The emergency action is a result of recent field observations from the Corps, the city of Pacific, Pierce County and King County, along with updated scientific modeling, that point to an increased flood risk from White River gravel and sediment accumulations through Pacific.

The White River is notorious for the high sediment load it carries from Mount Rainier. The river segment alongside Pacific is particularly vulnerable to gravel deposition and rapidly changing conditions because of the natural drop in channel gradient through this area. As the channel fills with sediment, the chance the riverbank will overtop increases.

Pacific is no stranger to serious flooding. In 2009, the community experienced major flooding into residential areas after a major storm required releases of water from Mud Mountain Dam.

Major flood-risk reduction work is planned for this stretch of the White River in the coming years. King County and the Flood District are moving forward with two levee setback projects that will reconnect more than 120 acres of floodplain to the White River channel – a more long-term and cost effective solution than dredging.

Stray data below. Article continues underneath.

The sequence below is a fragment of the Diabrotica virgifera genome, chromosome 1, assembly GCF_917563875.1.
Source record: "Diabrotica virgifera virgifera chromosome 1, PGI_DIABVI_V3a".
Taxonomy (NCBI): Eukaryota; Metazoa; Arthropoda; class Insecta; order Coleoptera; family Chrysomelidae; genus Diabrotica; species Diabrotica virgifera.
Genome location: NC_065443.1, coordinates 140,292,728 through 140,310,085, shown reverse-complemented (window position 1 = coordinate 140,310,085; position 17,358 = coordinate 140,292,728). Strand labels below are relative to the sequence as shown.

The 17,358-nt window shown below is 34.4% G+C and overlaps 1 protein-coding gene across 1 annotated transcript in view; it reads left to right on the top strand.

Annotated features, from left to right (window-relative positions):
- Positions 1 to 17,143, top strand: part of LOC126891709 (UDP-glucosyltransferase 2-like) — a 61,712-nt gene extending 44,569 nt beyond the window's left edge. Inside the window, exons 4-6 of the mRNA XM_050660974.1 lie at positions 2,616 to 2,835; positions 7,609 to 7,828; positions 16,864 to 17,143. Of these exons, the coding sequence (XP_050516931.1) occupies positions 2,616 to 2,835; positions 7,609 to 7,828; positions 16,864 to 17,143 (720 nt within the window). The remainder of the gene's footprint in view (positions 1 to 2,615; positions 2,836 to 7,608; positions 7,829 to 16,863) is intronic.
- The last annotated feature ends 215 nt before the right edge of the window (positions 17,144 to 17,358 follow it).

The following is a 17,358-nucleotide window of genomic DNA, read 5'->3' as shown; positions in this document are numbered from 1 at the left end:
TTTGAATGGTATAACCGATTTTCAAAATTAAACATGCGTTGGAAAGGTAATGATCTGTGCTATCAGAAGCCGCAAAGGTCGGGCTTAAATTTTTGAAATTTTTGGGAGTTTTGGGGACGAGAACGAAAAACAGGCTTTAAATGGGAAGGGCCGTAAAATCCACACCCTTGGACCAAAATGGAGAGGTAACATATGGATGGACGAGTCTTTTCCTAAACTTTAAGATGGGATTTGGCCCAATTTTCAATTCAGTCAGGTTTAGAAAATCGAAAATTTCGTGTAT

Both projects involve property acquisition, levee removal and setback, and floodplain enhancement, and will provide improved flood risk reduction. Learn more about this work at www.kingcounty.gov/rivers.

In the meantime, the Corps is providing up to 3,000 lineal feet of HESCO units at no cost to the Flood District, and the Flood District has authorized the use of up to $425,000 to install the HESCO barriers and fill them with sand.

This emergency work, managed by the King County Water and Land Resources Division and performed by the King County Roads Division, is expected to take two to three weeks to complete. Residents can expect truck traffic to haul construction materials, large equipment and crews working within construction areas.

The city of Pacific is coordinating outreach to its citizens, and will host a public meeting Wednesday night, Oct. 30, 6:30 p.m. at the Pacific Gymnasium, 205 Milwaukee Blvd. S.

“It is important our citizens know that these protection measures will help, but do not eliminate the very real threat of flooding,” said Pacific mayor Leanne Guier. “We need to take steps now to prepare for the possibility of floodwaters.”